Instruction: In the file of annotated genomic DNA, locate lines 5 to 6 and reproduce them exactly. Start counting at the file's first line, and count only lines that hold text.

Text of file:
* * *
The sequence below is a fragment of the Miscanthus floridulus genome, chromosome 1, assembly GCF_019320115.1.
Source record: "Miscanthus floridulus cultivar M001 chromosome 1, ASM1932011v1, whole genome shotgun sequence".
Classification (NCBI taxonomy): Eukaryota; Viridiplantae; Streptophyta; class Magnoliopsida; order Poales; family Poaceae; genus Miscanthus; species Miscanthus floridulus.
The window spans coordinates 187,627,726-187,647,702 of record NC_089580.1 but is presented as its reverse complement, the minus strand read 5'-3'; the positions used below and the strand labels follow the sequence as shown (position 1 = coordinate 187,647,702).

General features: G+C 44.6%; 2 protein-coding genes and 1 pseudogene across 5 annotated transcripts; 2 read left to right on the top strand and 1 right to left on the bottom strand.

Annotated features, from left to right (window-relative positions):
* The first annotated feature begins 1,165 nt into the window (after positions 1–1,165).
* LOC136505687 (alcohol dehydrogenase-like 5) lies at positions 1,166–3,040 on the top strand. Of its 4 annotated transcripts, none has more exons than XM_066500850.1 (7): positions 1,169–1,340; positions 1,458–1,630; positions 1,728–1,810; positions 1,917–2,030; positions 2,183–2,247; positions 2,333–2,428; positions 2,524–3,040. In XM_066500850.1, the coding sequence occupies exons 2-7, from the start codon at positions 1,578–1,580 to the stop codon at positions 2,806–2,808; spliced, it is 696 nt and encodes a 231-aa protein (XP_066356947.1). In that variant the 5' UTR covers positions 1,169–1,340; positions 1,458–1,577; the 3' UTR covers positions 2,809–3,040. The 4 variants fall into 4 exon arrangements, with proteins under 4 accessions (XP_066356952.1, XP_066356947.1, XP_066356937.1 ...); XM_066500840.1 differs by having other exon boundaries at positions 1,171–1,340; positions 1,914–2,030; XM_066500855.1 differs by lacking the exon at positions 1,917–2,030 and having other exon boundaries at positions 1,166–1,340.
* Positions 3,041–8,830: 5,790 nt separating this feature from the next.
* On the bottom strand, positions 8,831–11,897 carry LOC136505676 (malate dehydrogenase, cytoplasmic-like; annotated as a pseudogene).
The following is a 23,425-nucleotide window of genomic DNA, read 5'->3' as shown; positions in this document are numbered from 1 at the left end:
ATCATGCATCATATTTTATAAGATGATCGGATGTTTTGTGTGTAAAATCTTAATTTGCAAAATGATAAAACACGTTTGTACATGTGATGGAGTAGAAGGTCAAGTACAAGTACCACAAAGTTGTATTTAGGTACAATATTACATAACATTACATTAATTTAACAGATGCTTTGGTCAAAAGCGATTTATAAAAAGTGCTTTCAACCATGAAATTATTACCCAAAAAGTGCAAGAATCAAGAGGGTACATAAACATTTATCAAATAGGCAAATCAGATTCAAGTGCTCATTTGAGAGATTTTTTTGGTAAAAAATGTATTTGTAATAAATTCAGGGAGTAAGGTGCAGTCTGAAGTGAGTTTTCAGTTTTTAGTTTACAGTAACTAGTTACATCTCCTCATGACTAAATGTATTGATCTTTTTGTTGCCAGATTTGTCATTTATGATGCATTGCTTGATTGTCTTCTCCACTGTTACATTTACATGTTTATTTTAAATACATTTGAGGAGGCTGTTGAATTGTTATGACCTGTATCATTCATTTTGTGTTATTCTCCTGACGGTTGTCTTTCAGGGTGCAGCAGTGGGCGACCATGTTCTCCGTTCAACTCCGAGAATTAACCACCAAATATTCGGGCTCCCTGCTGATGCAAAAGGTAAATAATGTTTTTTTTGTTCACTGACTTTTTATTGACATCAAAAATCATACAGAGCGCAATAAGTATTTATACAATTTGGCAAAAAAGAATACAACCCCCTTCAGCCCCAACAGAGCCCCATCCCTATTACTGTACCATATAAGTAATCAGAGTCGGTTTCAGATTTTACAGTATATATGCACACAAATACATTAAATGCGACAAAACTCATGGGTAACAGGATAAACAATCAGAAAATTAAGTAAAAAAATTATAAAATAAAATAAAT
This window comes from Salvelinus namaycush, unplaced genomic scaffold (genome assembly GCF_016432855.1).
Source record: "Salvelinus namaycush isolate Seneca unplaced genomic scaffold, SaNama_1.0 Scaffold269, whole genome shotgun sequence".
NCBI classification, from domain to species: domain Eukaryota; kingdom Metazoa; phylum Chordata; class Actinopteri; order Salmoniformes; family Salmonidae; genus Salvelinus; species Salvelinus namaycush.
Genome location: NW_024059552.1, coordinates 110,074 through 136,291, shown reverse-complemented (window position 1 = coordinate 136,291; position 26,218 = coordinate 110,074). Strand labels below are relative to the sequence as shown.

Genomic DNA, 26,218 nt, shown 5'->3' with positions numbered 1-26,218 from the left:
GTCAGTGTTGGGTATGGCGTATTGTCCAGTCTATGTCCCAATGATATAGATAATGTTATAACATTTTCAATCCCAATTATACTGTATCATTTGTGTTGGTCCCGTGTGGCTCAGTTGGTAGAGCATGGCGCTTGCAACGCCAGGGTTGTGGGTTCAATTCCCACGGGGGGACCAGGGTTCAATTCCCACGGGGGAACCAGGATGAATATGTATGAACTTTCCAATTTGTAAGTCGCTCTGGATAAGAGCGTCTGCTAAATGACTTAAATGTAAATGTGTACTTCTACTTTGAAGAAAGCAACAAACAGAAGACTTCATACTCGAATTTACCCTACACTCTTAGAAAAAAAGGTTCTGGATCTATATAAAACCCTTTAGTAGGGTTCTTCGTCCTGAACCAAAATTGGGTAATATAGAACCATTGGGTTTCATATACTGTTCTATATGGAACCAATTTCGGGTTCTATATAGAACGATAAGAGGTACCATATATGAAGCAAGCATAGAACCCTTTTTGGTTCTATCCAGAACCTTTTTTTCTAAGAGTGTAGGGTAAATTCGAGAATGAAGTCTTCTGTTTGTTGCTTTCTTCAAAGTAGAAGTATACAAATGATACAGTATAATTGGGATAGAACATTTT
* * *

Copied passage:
General features: G+C 44.6%; 2 protein-coding genes and 1 pseudogene across 5 annotated transcripts; 2 read left to right on the top strand and 1 right to left on the bottom strand.

Annotated features, from left to right (window-relative positions):